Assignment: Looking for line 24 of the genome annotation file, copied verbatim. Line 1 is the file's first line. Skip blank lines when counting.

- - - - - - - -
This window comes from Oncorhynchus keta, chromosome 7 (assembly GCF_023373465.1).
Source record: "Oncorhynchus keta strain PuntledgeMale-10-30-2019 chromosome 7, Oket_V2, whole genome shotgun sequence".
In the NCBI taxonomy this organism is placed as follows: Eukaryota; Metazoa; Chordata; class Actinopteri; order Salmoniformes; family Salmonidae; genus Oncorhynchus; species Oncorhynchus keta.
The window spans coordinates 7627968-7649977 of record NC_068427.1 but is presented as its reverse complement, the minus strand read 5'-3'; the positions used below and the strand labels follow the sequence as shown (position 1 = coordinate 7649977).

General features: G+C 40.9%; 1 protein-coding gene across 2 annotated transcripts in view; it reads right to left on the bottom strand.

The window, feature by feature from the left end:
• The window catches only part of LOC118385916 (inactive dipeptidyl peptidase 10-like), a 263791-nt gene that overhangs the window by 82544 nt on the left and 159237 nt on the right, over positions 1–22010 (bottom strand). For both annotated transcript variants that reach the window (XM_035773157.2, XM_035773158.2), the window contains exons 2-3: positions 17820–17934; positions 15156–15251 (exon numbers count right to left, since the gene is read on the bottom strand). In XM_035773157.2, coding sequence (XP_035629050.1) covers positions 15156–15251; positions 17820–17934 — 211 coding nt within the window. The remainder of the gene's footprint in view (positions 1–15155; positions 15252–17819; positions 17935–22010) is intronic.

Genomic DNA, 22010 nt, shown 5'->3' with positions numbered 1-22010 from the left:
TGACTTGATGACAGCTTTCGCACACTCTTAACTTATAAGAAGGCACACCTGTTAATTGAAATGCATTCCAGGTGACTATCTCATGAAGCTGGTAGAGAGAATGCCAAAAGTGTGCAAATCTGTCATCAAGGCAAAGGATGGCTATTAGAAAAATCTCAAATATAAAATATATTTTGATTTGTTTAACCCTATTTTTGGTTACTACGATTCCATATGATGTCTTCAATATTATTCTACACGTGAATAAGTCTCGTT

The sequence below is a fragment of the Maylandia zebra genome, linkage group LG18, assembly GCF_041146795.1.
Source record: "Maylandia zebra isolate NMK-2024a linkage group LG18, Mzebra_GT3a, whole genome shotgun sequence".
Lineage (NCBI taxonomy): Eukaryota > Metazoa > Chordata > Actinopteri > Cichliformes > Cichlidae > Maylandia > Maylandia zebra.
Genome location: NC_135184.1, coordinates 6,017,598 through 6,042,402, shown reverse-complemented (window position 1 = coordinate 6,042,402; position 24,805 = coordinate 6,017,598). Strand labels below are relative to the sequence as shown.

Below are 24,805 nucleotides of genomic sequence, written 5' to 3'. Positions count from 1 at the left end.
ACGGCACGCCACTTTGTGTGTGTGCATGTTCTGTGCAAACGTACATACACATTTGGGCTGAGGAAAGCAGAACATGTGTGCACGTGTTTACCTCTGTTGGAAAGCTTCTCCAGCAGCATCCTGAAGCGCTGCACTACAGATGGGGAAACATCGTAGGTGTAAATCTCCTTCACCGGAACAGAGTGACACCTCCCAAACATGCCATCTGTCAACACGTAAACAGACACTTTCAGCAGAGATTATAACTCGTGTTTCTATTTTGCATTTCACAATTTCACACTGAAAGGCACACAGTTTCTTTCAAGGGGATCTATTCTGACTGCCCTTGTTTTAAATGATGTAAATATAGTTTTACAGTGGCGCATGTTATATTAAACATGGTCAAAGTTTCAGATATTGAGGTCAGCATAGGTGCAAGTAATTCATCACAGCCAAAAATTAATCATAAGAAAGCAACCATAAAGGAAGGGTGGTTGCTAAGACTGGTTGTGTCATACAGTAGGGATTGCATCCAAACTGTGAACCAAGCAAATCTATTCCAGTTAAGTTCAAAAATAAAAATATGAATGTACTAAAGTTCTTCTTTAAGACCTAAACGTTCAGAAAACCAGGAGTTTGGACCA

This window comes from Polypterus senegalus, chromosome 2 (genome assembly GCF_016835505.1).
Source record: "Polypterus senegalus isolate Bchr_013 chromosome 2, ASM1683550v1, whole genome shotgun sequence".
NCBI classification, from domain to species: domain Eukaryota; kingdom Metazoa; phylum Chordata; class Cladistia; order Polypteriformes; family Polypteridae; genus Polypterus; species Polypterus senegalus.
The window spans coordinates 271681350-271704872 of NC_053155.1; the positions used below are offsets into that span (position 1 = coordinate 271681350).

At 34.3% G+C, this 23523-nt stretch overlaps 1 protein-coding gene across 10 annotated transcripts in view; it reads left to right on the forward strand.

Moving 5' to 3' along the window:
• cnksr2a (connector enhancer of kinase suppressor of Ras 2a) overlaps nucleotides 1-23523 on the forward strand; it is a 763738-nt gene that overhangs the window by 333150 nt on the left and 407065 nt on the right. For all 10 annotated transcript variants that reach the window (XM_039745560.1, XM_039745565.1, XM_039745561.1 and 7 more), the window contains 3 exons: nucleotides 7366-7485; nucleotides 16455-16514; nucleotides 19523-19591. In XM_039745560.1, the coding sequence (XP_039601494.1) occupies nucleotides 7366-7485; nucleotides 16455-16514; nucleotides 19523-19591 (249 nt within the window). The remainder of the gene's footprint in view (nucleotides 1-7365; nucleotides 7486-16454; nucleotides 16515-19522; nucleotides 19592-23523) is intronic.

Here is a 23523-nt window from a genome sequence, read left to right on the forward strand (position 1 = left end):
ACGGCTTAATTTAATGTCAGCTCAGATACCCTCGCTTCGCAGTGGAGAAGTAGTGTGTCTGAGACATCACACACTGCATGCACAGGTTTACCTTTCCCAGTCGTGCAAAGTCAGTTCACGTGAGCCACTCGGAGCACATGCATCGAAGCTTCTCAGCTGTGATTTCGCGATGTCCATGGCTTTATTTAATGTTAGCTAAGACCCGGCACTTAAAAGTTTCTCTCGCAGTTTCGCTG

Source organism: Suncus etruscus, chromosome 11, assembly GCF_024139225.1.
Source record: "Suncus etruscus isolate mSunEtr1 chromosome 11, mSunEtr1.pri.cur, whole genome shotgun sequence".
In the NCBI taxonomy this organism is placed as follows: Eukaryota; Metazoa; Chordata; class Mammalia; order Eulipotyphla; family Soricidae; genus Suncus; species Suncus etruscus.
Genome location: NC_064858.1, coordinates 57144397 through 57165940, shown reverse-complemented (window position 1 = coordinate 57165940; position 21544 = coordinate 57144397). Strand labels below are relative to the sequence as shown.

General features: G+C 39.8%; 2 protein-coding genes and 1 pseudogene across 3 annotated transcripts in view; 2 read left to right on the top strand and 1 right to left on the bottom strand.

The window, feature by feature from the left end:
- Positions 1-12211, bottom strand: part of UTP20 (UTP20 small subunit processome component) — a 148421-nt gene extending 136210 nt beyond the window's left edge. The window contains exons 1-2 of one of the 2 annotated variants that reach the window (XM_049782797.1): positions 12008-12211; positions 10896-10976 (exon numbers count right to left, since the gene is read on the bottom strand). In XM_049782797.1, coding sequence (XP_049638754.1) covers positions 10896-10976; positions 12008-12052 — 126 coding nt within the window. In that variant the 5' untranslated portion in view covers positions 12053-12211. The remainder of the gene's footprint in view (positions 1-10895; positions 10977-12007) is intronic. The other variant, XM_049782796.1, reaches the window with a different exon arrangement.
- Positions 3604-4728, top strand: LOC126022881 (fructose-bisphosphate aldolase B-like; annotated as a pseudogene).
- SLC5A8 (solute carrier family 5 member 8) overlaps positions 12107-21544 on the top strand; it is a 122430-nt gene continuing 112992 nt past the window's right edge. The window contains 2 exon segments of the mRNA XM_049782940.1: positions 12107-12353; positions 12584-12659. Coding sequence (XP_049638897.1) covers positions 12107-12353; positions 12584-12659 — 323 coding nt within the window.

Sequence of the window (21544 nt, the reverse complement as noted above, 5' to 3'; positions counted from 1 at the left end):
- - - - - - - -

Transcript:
ACGGCTTAATTTAATGTCAGCTCAGATACCCTCGCTTCGCAGTGGAGAAGTAGTGTGTCTGAGACATCACACACTGCATGCACAGGTTTACCTTTCCCAGTCGTGCAAAGTCAGTTCACGTGAGCCACTCGGAGCACATGCATCGAAGCTTCTCAGCTGTGATTTCGCGATGTCCATGGCTTTATTTAATGTTAGCTAAGACCCGGCACTTAAAAGTTTCTCTCGCAGTTTCGCTG